Antiques & Collectibles

(844) 828-7855
P.O. Box 12048, Tempe, AZ 85284


Shop by Category

Alcott Louisa May; Eight Cousins

SKU: Alcott Louisa May AB0601037 $49.00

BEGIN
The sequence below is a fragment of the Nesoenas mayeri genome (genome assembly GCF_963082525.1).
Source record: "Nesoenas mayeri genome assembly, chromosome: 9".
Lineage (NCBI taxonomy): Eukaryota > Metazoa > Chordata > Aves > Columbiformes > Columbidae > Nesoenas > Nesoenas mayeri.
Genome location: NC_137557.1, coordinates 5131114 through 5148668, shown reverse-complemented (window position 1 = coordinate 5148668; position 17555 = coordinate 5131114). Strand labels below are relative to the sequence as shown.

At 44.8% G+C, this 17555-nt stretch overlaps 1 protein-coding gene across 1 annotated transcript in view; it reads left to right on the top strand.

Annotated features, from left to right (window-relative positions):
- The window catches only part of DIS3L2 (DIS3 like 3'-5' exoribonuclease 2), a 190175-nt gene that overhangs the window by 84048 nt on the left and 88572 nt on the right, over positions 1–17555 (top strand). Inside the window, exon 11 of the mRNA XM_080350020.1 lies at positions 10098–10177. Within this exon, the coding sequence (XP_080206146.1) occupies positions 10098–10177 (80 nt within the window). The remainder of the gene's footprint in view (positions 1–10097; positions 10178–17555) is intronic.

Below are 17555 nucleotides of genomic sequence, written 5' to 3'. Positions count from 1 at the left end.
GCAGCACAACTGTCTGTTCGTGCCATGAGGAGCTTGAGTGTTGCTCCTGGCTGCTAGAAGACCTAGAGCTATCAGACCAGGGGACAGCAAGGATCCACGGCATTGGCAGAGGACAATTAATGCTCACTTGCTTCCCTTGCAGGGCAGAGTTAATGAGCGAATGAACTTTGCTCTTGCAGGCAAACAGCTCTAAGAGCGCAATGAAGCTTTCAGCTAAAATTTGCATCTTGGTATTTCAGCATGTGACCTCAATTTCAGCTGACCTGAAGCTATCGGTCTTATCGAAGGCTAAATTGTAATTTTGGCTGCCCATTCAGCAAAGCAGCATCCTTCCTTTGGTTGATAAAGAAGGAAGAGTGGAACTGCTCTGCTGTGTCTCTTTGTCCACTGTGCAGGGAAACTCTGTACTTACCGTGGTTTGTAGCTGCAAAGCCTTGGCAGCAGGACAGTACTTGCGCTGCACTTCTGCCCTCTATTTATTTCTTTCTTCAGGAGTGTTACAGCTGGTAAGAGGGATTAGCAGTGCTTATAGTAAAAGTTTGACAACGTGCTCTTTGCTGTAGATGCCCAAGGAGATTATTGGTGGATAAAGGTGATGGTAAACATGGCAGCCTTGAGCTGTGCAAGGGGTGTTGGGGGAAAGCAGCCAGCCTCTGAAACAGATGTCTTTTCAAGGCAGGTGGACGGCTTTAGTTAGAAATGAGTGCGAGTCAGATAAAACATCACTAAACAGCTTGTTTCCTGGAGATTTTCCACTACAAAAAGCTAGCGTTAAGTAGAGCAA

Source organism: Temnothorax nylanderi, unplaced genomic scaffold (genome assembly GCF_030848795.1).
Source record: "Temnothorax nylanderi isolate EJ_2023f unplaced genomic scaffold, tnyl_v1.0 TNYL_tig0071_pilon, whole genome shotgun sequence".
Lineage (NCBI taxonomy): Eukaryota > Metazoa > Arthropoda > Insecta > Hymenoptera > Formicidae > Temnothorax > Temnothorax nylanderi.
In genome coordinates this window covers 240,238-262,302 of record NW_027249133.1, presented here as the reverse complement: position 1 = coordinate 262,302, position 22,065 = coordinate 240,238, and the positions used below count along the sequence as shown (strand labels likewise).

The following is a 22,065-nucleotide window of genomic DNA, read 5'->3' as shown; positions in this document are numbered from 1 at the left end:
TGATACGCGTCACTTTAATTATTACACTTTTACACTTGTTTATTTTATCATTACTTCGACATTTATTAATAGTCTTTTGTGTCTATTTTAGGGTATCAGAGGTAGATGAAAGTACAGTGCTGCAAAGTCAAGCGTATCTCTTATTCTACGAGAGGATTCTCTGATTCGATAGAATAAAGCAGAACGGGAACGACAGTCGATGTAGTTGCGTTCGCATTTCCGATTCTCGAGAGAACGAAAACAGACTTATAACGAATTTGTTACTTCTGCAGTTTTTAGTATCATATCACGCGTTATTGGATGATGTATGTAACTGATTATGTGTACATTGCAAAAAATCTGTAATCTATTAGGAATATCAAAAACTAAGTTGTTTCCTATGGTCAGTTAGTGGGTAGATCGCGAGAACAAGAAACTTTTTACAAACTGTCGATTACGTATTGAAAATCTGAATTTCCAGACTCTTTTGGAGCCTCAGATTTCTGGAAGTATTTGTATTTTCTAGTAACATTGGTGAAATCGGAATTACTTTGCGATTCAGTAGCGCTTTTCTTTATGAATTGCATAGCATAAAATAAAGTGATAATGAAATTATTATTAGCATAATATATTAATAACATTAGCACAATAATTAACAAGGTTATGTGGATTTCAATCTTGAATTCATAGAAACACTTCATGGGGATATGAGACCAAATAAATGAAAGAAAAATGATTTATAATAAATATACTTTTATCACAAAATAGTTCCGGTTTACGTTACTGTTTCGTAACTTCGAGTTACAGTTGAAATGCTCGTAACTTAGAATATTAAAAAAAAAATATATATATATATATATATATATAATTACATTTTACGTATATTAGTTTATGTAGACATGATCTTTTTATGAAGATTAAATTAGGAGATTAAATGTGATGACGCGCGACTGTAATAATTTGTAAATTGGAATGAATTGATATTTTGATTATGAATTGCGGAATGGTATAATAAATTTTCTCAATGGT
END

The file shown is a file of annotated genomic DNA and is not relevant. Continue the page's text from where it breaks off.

Eight Cousins: or The Aunt Hill by Louisa May Alcott published by P.F. Collier and Son Corporation New York in 1917. Color frontispiece and seven additional black and white illustrations. Dedication verso of Preface is a facsimile note written in Alcott trades hand to: the many boys and girls whose letters it has been impossible to answer Vibrant red cloth boards with a light green decoillustration on front within a thin and thick rule boarder. Author title and pub. in black text colophon in light green with continuing decoration from front.. With the exception of slight sun fading on spine the boards are in as newcondition. 292 white pages without any foxing spotting tear or loss. No inscriptions or marks. Minor grime on the page edges foot. No dust jacket. Volume measures: 13.5 cm. x 19.3 cm. (12mo). Volume is in very fine condition. Eight Cousins or The Aunt-Hill was originally published in 1875 by American novelist Louisa May Alcott. It is the story of Rose Campbell a lonely and sickly girl who has been recently orphaned and must now reside with her maiden aunts the matriarchs of her wealthy Boston family. When Rose trades guardian Uncle Alec returns from abroad he takes over her care. Through his unorthodox theories about child-rearing she becomes happier and healthier while finding her place in her family of seven boy cousins and numerous aunts and uncles. She learns to strip away the ''shams of life'' with the help of burly honest Uncle Alec. She also makes friends with Phoebe her aunts young housemaid whose cheerful attitude in the face of poverty helps Rose to understand and value her own good fortune. Without a mother for most of her life Rose looks to her many aunts her friends and the housemaid Phoebe as feminine role models. At the same time this 13 year old girl who has just lost her beloved father previously the only male in her life is suddenly confronted with a male guardian seven boisterous male cousins and various other repugnant relatives. As do all of Alcott trades books for young people the story tales a high moral tone. Various chapters illustrate the evils of cigar-smoking yellow-backnovels high fashion billiards patent nostrums and so on while promoting exercise a healthy diet and wholesome experiences of many kinds for girls as well as boys. Alcott uses the novel to promote education theories and feminist ideas many of which appear in her other books. For example Uncle Alec in choosing a wardrobe for Rose rejects current women trades fashions (such as corsets high heels veils and bustles) in favour of less restrictive and healthier clothing. Although he discourages her from the professional study of medicine Uncle Alec educates Rose in Physiology a subject her aunts consider inappropriate for girls so that she can understand and take charge of her own health. Rose is prepared for a career as a wife and mother yet is taught that she must take active and thoughtful control of her fortune so that she may use her money and social position to the best advantage of the larger community. Written in an age when few women had control of their own money property or indeed their destinies Alcott trades portrayal of Rose trades upbringing is a good deal more revolutionary than 21st century readers may realize. Louisa May Alcott (1832-1888) is best known for her creation of the classic work ''Little Women'' the story of four sisters growing up in a New England town during the mid 1800s. Alcott's father Bronson was a philosopher and educational reformer whose idealistic projects kept the family in poverty: financial security did not come until ''Little Women''. However the Alcott family was rich in their friends which included such noted figures as Ralph Waldo Emerson Henry David Thoreau and Nathaniel Hawthorne. Like her father Alcott practiced her beliefs working for the right of women to vote and for the temperance (anti-drinking) movement. A review attributed to the great Henry James at the time of ''Eight Cousins''' publication called Alcott ''the Thackeray the Trollope of the nursery and the school room... she is a satirist.''